Monday, December 17, 2012

Flipped [flipt], (adj)

I told the students who are doing my online CALL course to keep a running review of at least three Technology in Education blogs. One of my students, Moriya,  chose to follow the following blogs: Free Technology for Teachers (which has received its fifth Edublog Award for the Best EdTech Blog),  Edudemic (which, among many other interesting items, has a list of the 20+ apps to know about in 2013) and Flipped Learning (which focuses on flipped classrooms or, as the blog writer prefers: flipped learning)

The idea of a flipped classroom/ flipped learning is quite fascinating. And not just because of its revolutionary educational idea. I feel the name is well chosen. What does flipped mean and where does it come from?

To flip can mean to throw or toss (usually imparting a spin) e.g. flip the hair out of your eyes or flip a coin. Flipping out means to go crazy while flipping over something means to get very excited about it. A flip is also an alcoholic beverage often including beaten eggs. Flipped is the name of  a 2001 young adult novel and the 2010 movie based on it. 

But in education, Flipped Learning basically means that students study at home and practice in class instead of the traditional other way around.

While trying to research the etymology of the word "flip" I was stumped by the fact that it was called an imitative or an abbreviation of flippant which itself is held to be an imitative. I was stumped because I did not know (and could not find) the difference between an imitative and an onomatopoeia. In the end, I sent out a request for help to the ETNI mailing list (English Teachers' Network of Israel)  which was answered by Izzy (Israel) Cohen . He forwarded my quest to James Harbeck who runs a daily blog on sound-symbolism called Sesquiotica. James promptly sent the following reply stating that apparently onomatopoeia is a sub-category of the more encompassing  "imitative" concept :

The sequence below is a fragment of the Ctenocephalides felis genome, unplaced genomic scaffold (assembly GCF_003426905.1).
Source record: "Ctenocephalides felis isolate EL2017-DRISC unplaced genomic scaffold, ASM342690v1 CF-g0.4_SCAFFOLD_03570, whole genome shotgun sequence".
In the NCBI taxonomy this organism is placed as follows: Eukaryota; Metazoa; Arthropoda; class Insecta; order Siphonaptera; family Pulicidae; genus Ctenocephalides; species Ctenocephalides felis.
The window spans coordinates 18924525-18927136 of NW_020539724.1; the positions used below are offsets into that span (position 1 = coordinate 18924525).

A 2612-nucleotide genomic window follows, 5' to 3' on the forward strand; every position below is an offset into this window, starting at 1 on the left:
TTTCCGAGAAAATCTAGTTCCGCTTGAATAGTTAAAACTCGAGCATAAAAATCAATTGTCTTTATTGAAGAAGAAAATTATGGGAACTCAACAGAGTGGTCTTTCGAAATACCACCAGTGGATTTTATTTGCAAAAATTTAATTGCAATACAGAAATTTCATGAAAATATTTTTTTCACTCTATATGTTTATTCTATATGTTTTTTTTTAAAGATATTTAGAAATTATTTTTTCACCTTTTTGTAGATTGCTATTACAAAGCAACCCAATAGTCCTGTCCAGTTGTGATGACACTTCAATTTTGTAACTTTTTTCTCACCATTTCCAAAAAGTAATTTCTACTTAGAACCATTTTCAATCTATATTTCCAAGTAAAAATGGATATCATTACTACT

"Well, I'm not so used to seeing "imitative words" used per se as a concept in linguistics -- it seems to me that all onomatopoeia is imitative, but depending on context a person could make a case that a word can be imitative of something other than sound (the kind of sound symbolism and ideophones you get that may use high front sounds for small things and low back sounds for large things, for instance), or may be imitative of other words and thus not onomatopoeia per se. But for the most part I would expect to see "imitative words" used to refer to onomatopoeia, I'd think.

Ciao, James."

Thank you James.

Anyway, for all interested in learning more about flipped classrooms which most definitely do NOT imitate the traditional way of teaching :) take a look at the following links:
Flipped classrooms
vodcasting and flipped classroom

And just as a final note:
lɯʇɥ˙dılɟ/ɯoɔ˙pɐɟʌǝɹ˙ʍʍʍ ʇɐ ʇno ʇı ʎɹʇ ˙noʎ ɹoɟ uʍop-ǝpıs-dn ʇı dılɟ llıʍ puɐ ʇxǝʇ ɹɐlnƃǝɹ ɹǝʇuǝ noʎ sʇǝl ʇɐɥʇ ǝʇısqǝʍ lnɟɹǝpuoʍ ɐ uǝʌǝ sı ǝɹǝɥʇ


  1. Who would have thought of flipped as related to flippant?!
    It IS a fascinating way to have lessons!

  2. The link of the flipped text did his way straight to my bookmark, though it's hard to tell how I would use it in class- if at all.
    Because I'm a fan of TED, I wanted to check out if they have any suggestions for a flipped classroom and I found this link, which instructs how to create flip videos from TED lessons or even from YouTube including quizzes, dig deeper, and more. Worth to try!

    1. Moria, many thanks for this Url, i will DEFINITELY take a look at this. (when i have time)

  3. This idea of the pupils studying at home and practice in class is certainly a very interesting concept. When I think about the way i practice bagruot - i am using this methodology. Sometimes I give the pupils an unseen to do home and then we discuss and practice other examples of particular questions answers in class. i know this is not exactly the same but there are certain similarities. However this would be something i could do to solve the problem of not having computers at school. the pupils could be URls of listening, grammar even vocab. they could go into them, - those with difficulties would have the opportunity to listen, watch more and then we could discuss / practice at school. Certainly needs thought.